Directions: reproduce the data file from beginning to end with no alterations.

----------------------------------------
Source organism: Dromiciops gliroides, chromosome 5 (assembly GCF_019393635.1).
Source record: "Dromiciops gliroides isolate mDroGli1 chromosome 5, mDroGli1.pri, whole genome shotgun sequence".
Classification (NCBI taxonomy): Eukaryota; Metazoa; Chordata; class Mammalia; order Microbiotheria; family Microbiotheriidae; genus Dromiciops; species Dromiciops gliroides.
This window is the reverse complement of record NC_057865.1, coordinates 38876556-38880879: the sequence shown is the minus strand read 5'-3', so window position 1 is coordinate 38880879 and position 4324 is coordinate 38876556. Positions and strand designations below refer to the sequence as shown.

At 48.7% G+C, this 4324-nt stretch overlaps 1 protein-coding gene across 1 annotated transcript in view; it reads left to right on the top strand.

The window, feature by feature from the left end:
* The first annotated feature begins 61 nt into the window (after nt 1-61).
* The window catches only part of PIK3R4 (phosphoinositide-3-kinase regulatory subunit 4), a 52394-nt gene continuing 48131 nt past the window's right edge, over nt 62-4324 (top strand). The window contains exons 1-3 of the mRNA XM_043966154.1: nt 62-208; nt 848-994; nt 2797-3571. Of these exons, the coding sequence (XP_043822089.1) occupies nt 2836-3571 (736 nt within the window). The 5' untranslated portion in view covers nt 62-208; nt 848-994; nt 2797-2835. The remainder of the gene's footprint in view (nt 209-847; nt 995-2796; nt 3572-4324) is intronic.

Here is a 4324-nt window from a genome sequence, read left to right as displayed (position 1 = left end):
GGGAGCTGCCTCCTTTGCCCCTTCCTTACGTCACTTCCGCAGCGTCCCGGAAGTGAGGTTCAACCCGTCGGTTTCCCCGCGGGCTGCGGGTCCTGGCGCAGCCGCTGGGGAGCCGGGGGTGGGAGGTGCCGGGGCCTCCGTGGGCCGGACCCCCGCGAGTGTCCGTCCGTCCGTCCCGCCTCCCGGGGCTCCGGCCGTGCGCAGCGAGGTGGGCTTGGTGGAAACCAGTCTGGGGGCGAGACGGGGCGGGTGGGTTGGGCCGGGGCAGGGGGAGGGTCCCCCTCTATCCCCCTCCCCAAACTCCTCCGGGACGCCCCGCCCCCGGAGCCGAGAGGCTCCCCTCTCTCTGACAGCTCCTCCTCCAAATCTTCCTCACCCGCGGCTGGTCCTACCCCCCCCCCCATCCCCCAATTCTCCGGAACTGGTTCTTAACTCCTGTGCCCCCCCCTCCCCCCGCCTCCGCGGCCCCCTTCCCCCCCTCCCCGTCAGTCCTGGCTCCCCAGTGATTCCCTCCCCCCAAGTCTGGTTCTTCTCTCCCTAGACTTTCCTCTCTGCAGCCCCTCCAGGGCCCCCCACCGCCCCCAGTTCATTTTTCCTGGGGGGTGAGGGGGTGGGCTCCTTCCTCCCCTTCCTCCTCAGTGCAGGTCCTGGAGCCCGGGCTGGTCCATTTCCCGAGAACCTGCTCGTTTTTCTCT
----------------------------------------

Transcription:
Source organism: Dromiciops gliroides, chromosome 5 (assembly GCF_019393635.1).
Source record: "Dromiciops gliroides isolate mDroGli1 chromosome 5, mDroGli1.pri, whole genome shotgun sequence".
Classification (NCBI taxonomy): Eukaryota; Metazoa; Chordata; class Mammalia; order Microbiotheria; family Microbiotheriidae; genus Dromiciops; species Dromiciops gliroides.
This window is the reverse complement of record NC_057865.1, coordinates 38876556-38880879: the sequence shown is the minus strand read 5'-3', so window position 1 is coordinate 38880879 and position 4324 is coordinate 38876556. Positions and strand designations below refer to the sequence as shown.

At 48.7% G+C, this 4324-nt stretch overlaps 1 protein-coding gene across 1 annotated transcript in view; it reads left to right on the top strand.

The window, feature by feature from the left end:
* The first annotated feature begins 61 nt into the window (after nt 1-61).
* The window catches only part of PIK3R4 (phosphoinositide-3-kinase regulatory subunit 4), a 52394-nt gene continuing 48131 nt past the window's right edge, over nt 62-4324 (top strand). The window contains exons 1-3 of the mRNA XM_043966154.1: nt 62-208; nt 848-994; nt 2797-3571. Of these exons, the coding sequence (XP_043822089.1) occupies nt 2836-3571 (736 nt within the window). The 5' untranslated portion in view covers nt 62-208; nt 848-994; nt 2797-2835. The remainder of the gene's footprint in view (nt 209-847; nt 995-2796; nt 3572-4324) is intronic.

Here is a 4324-nt window from a genome sequence, read left to right as displayed (position 1 = left end):
GGGAGCTGCCTCCTTTGCCCCTTCCTTACGTCACTTCCGCAGCGTCCCGGAAGTGAGGTTCAACCCGTCGGTTTCCCCGCGGGCTGCGGGTCCTGGCGCAGCCGCTGGGGAGCCGGGGGTGGGAGGTGCCGGGGCCTCCGTGGGCCGGACCCCCGCGAGTGTCCGTCCGTCCGTCCCGCCTCCCGGGGCTCCGGCCGTGCGCAGCGAGGTGGGCTTGGTGGAAACCAGTCTGGGGGCGAGACGGGGCGGGTGGGTTGGGCCGGGGCAGGGGGAGGGTCCCCCTCTATCCCCCTCCCCAAACTCCTCCGGGACGCCCCGCCCCCGGAGCCGAGAGGCTCCCCTCTCTCTGACAGCTCCTCCTCCAAATCTTCCTCACCCGCGGCTGGTCCTACCCCCCCCCCCATCCCCCAATTCTCCGGAACTGGTTCTTAACTCCTGTGCCCCCCCCTCCCCCCGCCTCCGCGGCCCCCTTCCCCCCCTCCCCGTCAGTCCTGGCTCCCCAGTGATTCCCTCCCCCCAAGTCTGGTTCTTCTCTCCCTAGACTTTCCTCTCTGCAGCCCCTCCAGGGCCCCCCACCGCCCCCAGTTCATTTTTCCTGGGGGGTGAGGGGGTGGGCTCCTTCCTCCCCTTCCTCCTCAGTGCAGGTCCTGGAGCCCGGGCTGGTCCATTTCCCGAGAACCTGCTCGTTTTTCTCT